Let us settle an argument, shall we?
Define the word “truck” for a moment. Traditionally, a truck would be best described as a vehicle built on a frame with its body components tacked onto it and the ability to haul items with competence of mass weight. That would describe anything from a pickup truck to a heavy duty tractor-trailer.
However, most manufacturers have a different definition for “truck.” For sales reporting purposes, a “truck” also includes SUVs, crossovers, and sometimes minivans. It appears that this definition holds sway when they talk about sales volume and growth within the segment.
Let us go back to the traditional definition of “truck.” What we have here is the new-for-2017 Honda Ridgeline. It appears to be a pickup truck, which will position itself against the mid-sized rivals of the Toyota Tacoma, Chevrolet Colorado, GMC Canyon, and Nissan Frontier. Most traditional truck people will tell you that it is not a pickup truck, despite having a bed behind the four-door cab. It is because it is (a) built off of a car-based platform and (b) the cab and bed units are integrated into a unit body construction. These two facts are considered blasphemy to traditional truck people.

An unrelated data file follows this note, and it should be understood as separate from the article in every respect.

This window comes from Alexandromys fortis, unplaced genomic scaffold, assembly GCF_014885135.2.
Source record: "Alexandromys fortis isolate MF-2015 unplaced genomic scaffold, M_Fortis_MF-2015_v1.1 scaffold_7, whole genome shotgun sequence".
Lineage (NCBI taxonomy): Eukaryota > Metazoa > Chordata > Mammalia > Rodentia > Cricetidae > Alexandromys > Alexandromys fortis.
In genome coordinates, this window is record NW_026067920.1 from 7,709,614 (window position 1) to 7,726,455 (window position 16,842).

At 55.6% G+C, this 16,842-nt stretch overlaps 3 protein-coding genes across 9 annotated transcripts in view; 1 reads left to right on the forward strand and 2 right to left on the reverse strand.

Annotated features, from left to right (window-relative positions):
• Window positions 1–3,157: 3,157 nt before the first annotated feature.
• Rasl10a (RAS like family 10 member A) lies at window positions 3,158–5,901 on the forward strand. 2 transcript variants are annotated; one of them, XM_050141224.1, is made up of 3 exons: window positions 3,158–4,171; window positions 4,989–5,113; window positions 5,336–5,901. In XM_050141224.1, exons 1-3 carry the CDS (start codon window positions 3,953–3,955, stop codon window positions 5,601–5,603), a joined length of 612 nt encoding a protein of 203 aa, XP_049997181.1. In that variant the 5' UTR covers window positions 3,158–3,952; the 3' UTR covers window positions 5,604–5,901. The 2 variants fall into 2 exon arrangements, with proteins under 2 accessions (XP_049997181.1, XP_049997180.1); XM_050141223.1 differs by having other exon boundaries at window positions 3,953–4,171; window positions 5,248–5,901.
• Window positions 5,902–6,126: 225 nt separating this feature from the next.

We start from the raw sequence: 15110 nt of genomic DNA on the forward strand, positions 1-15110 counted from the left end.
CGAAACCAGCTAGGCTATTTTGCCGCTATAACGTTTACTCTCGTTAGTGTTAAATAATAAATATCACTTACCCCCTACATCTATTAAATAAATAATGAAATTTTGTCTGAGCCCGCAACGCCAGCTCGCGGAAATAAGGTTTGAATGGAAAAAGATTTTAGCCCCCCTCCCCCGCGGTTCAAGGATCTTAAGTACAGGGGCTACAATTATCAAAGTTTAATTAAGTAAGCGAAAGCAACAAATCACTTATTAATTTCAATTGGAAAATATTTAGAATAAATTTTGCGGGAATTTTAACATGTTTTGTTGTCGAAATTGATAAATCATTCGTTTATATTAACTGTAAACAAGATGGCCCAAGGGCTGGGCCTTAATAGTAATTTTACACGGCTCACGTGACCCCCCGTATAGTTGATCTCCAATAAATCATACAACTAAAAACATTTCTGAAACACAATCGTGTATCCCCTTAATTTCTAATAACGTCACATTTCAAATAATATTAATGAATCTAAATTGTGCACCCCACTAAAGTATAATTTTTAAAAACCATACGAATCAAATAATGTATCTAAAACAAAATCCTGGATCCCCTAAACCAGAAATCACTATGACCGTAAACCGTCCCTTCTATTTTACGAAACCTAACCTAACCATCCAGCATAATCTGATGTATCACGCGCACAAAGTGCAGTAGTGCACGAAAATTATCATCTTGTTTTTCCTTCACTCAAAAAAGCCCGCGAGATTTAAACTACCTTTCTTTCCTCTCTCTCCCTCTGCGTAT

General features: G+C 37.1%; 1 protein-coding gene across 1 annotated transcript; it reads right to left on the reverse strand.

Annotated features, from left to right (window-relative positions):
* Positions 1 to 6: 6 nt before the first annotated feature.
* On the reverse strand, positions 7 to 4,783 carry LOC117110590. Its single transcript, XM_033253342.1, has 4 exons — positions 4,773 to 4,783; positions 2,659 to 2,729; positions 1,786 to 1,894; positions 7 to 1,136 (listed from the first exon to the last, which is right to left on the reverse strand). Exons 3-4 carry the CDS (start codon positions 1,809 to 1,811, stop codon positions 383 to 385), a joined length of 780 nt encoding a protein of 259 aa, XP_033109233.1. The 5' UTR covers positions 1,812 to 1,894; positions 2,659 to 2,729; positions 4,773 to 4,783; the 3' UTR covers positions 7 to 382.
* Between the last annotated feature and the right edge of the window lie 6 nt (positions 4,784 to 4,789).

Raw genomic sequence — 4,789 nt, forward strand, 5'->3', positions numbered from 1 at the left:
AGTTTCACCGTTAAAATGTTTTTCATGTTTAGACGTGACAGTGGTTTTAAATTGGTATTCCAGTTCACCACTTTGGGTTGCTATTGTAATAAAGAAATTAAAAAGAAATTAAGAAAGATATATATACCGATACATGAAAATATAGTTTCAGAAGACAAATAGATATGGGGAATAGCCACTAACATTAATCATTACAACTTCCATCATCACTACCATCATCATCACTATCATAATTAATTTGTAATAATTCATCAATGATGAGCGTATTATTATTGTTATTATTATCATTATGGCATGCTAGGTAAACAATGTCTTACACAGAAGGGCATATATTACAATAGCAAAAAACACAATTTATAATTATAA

Here is another thought: we have had car-based “trucks” before. Remember the Chevrolet El Camino and Ford Ranchero? They were based on cars, such as the Ford Torino and Chevrolet Chevelle from that bygone era, but offered the space and utility of a truck bed attached to a single “cab.” Of course, trucks weren’t considered big business back then as they are now. They were sold for commercial purposes. The El Camino and Ranchero were mainly sold for leisure buyers. This was about 45 years ago.